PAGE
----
Don’t stay in the country for more than five days without registration
If you stay at a hotel for more than five days, the reception desk will do this for you. But if you rent an apartment or stay at your relatives’ place, then you’ll need to go register yourself on your own. Otherwise, you will likely be fined when leaving the country.
Don’t say “Belorussia” or comment, “It’s very clean here!”
“Belorussia” is the soviet name of the country — much like “Moldavia” (today’s Moldova) and Kirgizia (today’s Kyrgyzstan). The right way to say it is “Belarus.” That’s the official name, and that’s how it’s written in UN documents. No, you won’t be beaten up for saying “Belorussia.” But people will relate to you better if you call the country by its proper name.
Also, please don’t comment on the clean streets. That’s the only thing many tourists see in Belarus, and, often, they connect it to the government. This frustrates many Belarusians. We think we have much more to see than litter- and pothole-free asphalt.
Don’t pay with Russian rubles or other currencies
In Belarus, you can only pay in Belarusian rubles or with a debit or credit card. Russian rubles, US dollars, euros, Kyrgyz som, and Angolan kwanza are not accepted. Lucky for you, it’s not difficult to find a currency exchange spot. You can easily convert most major world currencies in any bank without risking a bad exchange rate — the rate is the same in most places, there’s no commission, and you get a receipt.
Don’t drive to Russia through Belarus
Foreigners can only enter Russia only through international checkpoints. But they don’t exist on the border between Belarus and Russia. Because the two countries are technically a “union state,” there isn’t actually a border between them, although they do check passports. Ukrainians and Poles get sent to the closest international checkpoints in Ukraine, Latvia, or at the Minsk airport.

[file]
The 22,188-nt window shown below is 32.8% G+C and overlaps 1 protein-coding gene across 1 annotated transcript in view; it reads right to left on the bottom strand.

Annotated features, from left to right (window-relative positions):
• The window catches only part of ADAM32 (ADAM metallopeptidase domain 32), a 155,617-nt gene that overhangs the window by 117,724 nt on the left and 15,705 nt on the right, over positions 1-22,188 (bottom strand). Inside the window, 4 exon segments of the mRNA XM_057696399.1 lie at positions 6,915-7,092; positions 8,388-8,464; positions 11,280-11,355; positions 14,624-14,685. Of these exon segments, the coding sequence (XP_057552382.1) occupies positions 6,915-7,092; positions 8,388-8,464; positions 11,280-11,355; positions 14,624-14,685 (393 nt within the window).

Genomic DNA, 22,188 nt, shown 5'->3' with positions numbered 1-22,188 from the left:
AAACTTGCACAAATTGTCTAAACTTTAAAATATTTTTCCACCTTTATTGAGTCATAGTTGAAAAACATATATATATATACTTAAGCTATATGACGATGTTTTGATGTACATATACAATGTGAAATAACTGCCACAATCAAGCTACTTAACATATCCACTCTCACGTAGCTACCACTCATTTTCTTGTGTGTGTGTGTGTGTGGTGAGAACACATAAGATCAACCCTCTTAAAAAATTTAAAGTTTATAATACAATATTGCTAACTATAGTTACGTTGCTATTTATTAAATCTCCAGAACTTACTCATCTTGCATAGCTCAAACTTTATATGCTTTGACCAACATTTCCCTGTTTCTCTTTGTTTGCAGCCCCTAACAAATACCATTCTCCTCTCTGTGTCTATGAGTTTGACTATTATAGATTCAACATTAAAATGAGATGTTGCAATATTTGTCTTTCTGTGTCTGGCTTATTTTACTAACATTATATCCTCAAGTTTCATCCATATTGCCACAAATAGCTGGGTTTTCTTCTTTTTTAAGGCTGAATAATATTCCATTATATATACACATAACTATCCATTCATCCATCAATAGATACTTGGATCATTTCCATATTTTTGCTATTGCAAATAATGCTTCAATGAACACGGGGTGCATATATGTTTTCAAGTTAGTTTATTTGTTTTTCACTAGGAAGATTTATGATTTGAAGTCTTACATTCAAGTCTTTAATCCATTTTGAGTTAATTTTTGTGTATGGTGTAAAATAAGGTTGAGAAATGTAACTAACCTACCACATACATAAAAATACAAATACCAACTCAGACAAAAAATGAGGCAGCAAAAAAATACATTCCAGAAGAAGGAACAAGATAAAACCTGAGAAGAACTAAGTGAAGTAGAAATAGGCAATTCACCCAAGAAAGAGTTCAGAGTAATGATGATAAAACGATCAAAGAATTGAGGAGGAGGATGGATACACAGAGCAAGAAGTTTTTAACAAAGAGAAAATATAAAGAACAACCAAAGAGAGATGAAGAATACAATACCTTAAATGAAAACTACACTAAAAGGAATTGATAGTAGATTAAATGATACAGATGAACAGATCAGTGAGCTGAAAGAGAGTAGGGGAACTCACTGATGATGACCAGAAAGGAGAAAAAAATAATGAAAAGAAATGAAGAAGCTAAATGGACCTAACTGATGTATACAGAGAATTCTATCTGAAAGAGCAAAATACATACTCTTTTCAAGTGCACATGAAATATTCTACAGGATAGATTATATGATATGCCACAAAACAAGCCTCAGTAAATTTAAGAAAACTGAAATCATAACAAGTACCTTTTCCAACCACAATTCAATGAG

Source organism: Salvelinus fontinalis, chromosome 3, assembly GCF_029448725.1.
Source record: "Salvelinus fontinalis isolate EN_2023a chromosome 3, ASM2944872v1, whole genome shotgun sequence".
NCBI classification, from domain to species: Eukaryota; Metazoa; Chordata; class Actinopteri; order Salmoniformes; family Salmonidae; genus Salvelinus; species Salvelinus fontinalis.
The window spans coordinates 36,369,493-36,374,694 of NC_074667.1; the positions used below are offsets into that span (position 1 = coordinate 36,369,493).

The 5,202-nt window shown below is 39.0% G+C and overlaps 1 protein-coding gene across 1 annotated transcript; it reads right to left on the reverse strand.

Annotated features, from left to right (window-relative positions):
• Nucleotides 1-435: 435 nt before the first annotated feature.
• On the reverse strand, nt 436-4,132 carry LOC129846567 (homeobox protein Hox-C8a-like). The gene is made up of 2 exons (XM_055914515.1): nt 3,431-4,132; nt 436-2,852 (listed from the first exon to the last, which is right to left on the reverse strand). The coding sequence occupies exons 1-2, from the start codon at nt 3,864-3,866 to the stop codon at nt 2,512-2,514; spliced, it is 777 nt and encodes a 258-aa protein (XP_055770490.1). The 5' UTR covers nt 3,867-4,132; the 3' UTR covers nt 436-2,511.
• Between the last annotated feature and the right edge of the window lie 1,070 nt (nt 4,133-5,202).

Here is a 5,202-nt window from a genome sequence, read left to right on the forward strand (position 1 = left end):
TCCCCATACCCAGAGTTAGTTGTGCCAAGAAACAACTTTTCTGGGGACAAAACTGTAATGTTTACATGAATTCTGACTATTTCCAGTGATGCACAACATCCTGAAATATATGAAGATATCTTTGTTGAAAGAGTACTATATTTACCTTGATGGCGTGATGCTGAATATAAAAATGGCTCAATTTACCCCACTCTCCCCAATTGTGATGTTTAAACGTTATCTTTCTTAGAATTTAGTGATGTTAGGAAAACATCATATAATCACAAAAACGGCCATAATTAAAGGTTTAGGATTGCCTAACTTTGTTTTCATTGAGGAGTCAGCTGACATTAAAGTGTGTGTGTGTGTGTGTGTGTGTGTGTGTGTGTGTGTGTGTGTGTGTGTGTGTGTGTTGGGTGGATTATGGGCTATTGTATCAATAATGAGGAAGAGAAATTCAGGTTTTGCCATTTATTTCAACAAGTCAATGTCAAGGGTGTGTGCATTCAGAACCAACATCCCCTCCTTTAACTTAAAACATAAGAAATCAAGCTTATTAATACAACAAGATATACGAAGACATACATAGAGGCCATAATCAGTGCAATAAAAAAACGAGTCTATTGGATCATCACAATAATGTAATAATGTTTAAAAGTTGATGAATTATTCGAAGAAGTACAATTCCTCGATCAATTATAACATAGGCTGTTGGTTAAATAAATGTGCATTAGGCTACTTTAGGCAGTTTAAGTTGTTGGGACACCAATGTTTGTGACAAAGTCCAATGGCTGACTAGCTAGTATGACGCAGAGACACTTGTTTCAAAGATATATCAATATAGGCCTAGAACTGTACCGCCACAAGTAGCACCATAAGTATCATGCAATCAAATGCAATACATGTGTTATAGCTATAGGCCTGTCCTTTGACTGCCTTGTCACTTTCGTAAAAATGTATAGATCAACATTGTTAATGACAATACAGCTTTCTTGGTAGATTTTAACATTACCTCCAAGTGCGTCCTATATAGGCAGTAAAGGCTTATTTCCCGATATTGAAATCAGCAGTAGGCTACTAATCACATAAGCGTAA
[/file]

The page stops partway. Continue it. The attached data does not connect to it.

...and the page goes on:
Don’t drink alcohol outside
In Belarus, it is illegal to consume alcohol — even beer — outdoors. And, unlike some of its neighbors, Belarus takes this law seriously. Don’t even try it on the balcony of your home or hotel. The only outdoor places where you can drink are special sidewalk cafes.
Blog About Your Experience With Sports
I have never been the athletic type. I am an obese man and I have mostly struggled with my weight since I was a small kid. I was a fat kid till I was 12 – how did I lose weight that year? Well thanks to tennis! But it wasn’t regular tennis as in, I didn’t join a club or go and play against an opponent.
Having “discovered” tennis at the age of 11 while watching tv when Wimbledon was on in 1987, I asked my parents for a tennis racquet. I got one a few months later along with a can of 4 tennis balls. We had an cemented front porch that was about the size of half a tennis court. So I played against the wall. Most evenings after school and on the weekends. I lost a lot of weight that way. I played against that wall for about 3 years.
In grade 7 or 8, so that would be ages 12 or 13, I also started playing a lot of badminton. With my sister and my cousins and when they announced a doubles championships (for some reason no singles) at our school I wanted to sign up. My good friend Jimmy Francis and I signed up and we did really well. We even bought headbands and wristbands just for the tournament and listened to Scorpions on our Walkmans to pump us up before the games. We made it to the final but lost to a team of guys who played regularly as they lived 2 houses next to each other. Still, we did make it to the finals.
But the most I played was football (soccer to you North Americans) and we loved that. At school I was usually a central defender or a defensive midfielder. Now, I was never very good but once I do remember – grade 9 I think – I made this fluke of a pass that dinked and tricked the opponent side and lead our team onto scoring a goal. It was the stuff of legends and my team were raving about the pass for a long time. Possibly even an hour!